Barnaby was so afraid that he didn’t look where he was going and nearly ran face-first into a boulder large enough to obscure what lay ahead of him. Desperately, he clambered over it. He could feel it coming loose beneath him as he did, but it did not give way. As he reached solid ground, he could see a faint light before him – he was nearly there!
Triumphant, he turned to face his attackers. With a cocky sneer he shouted down at them, “So, you think you can attack your lord and master Silas Barnaby and not expect any consequences? I promised you land! I promised you a feast! And when you failed you turn on me? Well –“ He began to kick at the loose boulder before him, sending a few pebbles and small rubies tumbling on to the Boogeymen’s shaggy heads. “This! Will teach you! To trifle! With! The true! Master! Of Toyland!”
With one final push, the boulder rolled forward, and Barnaby watched in amazement as it plowed through the terrified Boogeymen – not because of what was happening, but because the boulder was, in fact, a giant emerald, its beauty partially hidden by the earth before it was sent on a collision course with an army of monsters.
The Boogeymen who weren’t in the immediate path of the emerald or had fallen behind ran for their lives out of the tunnel, leaving the rest to face the giant stone head-on. Their frightened shrieks bounced off the walls along with the cacophonous rumblings of the tumbling emerald. When it reached the mouth of the tunnel, it collided with an almighty crash and stuck there.
Barnaby stood over the wreckage, winded by his exertion, but feeling relieved. Whatever Boogeymen had remained in the tunnel with him were dead, and the others were far too afraid to come back and try to take him again. With a smug smile of satisfaction, he turned around and started to head back up the path towards the light.
He stuck his hands in his pockets and let his fingers sift through the jewels he had collected. That’s when he felt something in his left pocket that didn’t feel like a gemstone. It was round, cold, and hard, like a coin. Anticipating a piece of gold he had somehow overlooked, Barnaby whipped it out of his pocket to inspect it. What he found, however, wasn’t gold or silver. It wasn’t even a half-crown or a shilling.
It was a sixpence. A tarnished, rough, slightly dented, crooked sixpence. It lay on Barnaby’s flat palm while he stared down at it.
At first he was overwhelmed with disappointment. He was ready to throw away the rusty old coin and continue on his journey when his greed made him reconsider. Money was money, after all, and every coin, no matter how small, had its worth.
But just as he was about to pocket it, something else, a tiny voice in the back of his mind, made him look at the crooked sixpence a little longer. The coin was old to be sure, yet Barnaby had the strangest feeling that he knew the old sixpence, like it was an old friend, a part of him long forgotten.
That voice called out to him again, urging him to keep looking, to think deeper and harder ...
His current situation came back to him before he could delve further, however. He shoved the coin back into his pocket with a grumble. What was he thinking, acting like a single coin was so important when he was already carrying emeralds and rubies the size of his fists.
Barnaby trudged up the path toward the light. The cave became brighter but not to a dazzling degree, even with the jewels sparkling on the walls. When he finally emerged, the first thing he saw was the sky. It was the faint blue-purple glow of twilight, with grey and lavender clouds like claw marks gliding past. Barnaby looked around and found himself in a desolate forest.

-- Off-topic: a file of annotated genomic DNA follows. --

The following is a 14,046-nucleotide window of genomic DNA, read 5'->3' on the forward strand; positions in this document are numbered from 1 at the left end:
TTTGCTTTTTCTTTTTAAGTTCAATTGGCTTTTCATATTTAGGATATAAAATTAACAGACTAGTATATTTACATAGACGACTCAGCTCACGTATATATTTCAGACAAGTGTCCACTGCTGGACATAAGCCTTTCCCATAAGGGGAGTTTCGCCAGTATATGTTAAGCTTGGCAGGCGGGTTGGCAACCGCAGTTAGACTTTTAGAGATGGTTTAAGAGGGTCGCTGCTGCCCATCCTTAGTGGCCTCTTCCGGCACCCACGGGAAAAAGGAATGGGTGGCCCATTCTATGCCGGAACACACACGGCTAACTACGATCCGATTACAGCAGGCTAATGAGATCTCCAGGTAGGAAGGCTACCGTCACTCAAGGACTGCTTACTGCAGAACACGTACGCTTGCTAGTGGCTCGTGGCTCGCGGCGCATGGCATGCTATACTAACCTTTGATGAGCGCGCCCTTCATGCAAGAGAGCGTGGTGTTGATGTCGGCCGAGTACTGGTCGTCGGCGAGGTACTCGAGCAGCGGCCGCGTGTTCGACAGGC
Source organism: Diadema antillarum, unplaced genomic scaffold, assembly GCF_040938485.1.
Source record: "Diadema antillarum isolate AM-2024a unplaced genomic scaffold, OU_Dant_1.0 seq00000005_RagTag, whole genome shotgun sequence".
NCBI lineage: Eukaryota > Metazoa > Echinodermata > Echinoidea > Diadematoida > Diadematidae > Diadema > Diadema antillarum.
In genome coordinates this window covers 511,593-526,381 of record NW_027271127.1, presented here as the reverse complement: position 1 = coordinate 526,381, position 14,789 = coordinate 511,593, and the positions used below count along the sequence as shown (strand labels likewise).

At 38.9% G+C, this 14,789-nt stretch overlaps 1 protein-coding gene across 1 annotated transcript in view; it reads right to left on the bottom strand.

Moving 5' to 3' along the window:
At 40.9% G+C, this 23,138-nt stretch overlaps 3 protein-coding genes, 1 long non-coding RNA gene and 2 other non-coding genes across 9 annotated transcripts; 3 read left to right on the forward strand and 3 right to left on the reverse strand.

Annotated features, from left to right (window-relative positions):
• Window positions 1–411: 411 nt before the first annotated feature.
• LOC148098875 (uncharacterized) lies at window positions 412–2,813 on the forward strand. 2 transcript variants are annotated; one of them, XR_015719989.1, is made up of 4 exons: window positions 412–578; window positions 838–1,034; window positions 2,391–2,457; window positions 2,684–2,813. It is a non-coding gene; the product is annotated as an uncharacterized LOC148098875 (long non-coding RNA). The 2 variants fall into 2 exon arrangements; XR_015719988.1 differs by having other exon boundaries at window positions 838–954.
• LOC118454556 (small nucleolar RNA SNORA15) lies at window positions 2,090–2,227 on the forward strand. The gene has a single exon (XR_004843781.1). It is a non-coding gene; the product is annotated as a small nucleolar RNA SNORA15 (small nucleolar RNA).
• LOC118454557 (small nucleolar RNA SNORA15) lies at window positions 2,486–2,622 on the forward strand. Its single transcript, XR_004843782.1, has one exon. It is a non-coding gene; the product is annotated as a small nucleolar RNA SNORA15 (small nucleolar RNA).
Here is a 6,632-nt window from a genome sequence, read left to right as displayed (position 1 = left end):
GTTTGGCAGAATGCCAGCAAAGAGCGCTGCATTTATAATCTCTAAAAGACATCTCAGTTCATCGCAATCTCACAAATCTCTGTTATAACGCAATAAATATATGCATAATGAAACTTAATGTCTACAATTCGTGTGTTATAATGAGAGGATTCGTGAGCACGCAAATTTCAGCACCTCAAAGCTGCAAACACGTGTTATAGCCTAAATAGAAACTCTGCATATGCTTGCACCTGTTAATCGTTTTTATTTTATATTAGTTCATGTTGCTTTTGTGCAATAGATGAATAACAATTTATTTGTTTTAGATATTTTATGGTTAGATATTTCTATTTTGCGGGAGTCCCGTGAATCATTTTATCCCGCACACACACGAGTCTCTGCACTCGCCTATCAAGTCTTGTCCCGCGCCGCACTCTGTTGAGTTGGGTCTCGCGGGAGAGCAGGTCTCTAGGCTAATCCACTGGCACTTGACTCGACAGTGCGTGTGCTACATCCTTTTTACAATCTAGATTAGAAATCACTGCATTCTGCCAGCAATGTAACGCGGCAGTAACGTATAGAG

The twisted trees were almost bare. Brown leaves carpeted the ground. The wind made eerie noises as it blew past him. Barnaby pulled his coat a little closer to him as he walked through the woods. There was nobody in sight, but he had the oddest feeling that he wasn't alone here.
Looking up he saw some unfamiliar grey birds on a branch staring back down at him with glowing red eyes. One flew away with a loud screech. Not for the first time this day, Barnaby found himself second-guessing his plan. He ran his fingers through his jewel-laden pockets for comfort.
He tread carefully through the woods until he reached a beaten dirt path. At a fork in the road stood a crudely painted wooden sign proclaiming he was in “The Haunted Forest” with one mile left until he reached “The Witch’s Castle” (“I’d turn back if I were you!”).
“A witch? Here?” Barnaby thought. He looked around again apprehensively, as if a cackling old crone would pounce upon him at any moment. Instantly he made up his mind to be anywhere BUT here right now. If witches prowled this strange land, he’d be better off as far away from it as possible.
That’s when he heard the distant flapping of wings, like a flock of birds in flight, accompanied by another sound like the call of the Boogeymen, but high-pitched, shorter, and multiplied by a hundred. A gust of wind nearly blew his hat off his head. Barnaby turned around to find whatever was making those noises was heading right for him.
Barnaby was not far off in imagining a flock when he heard his pursuers. These creatures were carried through the air on feathered wings, but they were birds just as much as he was. Their faces were blue and their bodies were covered in blue and grey fur. Some of them wore little vests and hats that matched their skin.
Barnaby couldn’t count how many there were coming at him, but he knew that they couldn’t have anything good store for him. Still holding on to his hat for dear life, he fled as quick as he could. The creatures landed all around him, cutting off his path. They shrieked and grinned at him through wide red lips, and Barnaby couldn’t hold back a shiver of terror at the sight.
All of a sudden, he was pulled off his feet high into the air. The forest seemed to shrink beneath him. Looking up, he saw two monstrosities holding him up as they flew to the west. Barnaby saw the signpost below and felt his stomach drop. They were flying towards the direction of the witch's castle.